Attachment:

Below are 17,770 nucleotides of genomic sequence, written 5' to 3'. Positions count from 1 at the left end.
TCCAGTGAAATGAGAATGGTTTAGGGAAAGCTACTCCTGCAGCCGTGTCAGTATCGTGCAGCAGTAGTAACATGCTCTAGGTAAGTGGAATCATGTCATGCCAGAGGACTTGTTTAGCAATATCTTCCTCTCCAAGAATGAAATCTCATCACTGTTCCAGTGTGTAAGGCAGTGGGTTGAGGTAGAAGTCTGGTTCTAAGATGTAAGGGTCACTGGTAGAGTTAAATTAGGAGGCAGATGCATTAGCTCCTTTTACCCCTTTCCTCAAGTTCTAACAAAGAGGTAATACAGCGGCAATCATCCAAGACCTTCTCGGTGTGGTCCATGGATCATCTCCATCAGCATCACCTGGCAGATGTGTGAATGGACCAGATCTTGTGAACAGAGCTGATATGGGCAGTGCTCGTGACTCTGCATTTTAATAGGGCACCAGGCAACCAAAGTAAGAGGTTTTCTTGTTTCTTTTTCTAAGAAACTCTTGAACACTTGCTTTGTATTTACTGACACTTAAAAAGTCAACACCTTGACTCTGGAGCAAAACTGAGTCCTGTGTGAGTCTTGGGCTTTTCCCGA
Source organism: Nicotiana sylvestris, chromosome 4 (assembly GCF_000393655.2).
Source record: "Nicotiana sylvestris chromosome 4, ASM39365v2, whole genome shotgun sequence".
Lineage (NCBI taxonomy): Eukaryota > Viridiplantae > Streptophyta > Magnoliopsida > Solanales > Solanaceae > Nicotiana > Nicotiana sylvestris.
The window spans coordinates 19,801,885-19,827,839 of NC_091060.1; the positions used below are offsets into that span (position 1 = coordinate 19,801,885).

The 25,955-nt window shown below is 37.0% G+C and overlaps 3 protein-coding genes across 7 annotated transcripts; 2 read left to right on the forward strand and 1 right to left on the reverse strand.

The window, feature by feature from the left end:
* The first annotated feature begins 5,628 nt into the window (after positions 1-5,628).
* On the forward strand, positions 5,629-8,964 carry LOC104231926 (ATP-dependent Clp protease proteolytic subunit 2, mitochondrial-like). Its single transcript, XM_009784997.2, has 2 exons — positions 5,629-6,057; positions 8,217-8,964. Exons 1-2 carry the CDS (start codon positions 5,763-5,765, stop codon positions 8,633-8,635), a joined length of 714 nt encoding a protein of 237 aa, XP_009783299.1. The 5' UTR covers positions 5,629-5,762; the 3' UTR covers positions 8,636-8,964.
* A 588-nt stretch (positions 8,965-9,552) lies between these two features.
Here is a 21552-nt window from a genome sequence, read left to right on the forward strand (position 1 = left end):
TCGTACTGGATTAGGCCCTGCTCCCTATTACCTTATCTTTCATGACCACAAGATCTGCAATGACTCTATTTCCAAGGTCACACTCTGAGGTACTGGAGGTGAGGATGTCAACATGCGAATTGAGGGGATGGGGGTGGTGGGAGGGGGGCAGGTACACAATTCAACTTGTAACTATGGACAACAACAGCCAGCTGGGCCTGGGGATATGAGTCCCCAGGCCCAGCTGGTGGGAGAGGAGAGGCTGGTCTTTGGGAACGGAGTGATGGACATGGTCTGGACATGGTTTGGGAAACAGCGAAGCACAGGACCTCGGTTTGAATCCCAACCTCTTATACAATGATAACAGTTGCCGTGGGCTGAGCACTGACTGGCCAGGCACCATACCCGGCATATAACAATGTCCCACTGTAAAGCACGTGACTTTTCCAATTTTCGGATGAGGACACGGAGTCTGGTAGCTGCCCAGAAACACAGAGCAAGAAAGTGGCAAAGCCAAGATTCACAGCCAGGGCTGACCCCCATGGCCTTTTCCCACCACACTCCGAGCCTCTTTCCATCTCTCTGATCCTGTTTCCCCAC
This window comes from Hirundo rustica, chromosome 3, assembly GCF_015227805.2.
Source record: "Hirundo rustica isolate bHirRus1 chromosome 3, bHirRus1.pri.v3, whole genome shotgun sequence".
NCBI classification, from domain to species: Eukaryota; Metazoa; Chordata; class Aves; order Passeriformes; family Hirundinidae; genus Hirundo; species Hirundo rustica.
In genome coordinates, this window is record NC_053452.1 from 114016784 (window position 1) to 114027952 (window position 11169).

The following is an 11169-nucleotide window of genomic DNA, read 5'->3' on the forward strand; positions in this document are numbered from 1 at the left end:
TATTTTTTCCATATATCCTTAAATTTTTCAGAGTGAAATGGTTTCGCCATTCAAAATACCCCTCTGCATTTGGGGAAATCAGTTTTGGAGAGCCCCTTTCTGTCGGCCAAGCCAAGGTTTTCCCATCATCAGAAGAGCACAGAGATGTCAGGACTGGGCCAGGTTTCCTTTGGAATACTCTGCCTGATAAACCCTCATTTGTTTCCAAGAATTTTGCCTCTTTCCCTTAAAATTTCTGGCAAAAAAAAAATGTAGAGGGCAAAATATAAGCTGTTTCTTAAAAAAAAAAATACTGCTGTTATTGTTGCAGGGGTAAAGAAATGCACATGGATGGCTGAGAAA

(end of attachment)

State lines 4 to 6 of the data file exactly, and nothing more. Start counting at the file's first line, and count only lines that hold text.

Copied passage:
Source record: "Nicotiana sylvestris chromosome 4, ASM39365v2, whole genome shotgun sequence".
Lineage (NCBI taxonomy): Eukaryota > Viridiplantae > Streptophyta > Magnoliopsida > Solanales > Solanaceae > Nicotiana > Nicotiana sylvestris.
The window spans coordinates 19,801,885-19,827,839 of NC_091060.1; the positions used below are offsets into that span (position 1 = coordinate 19,801,885).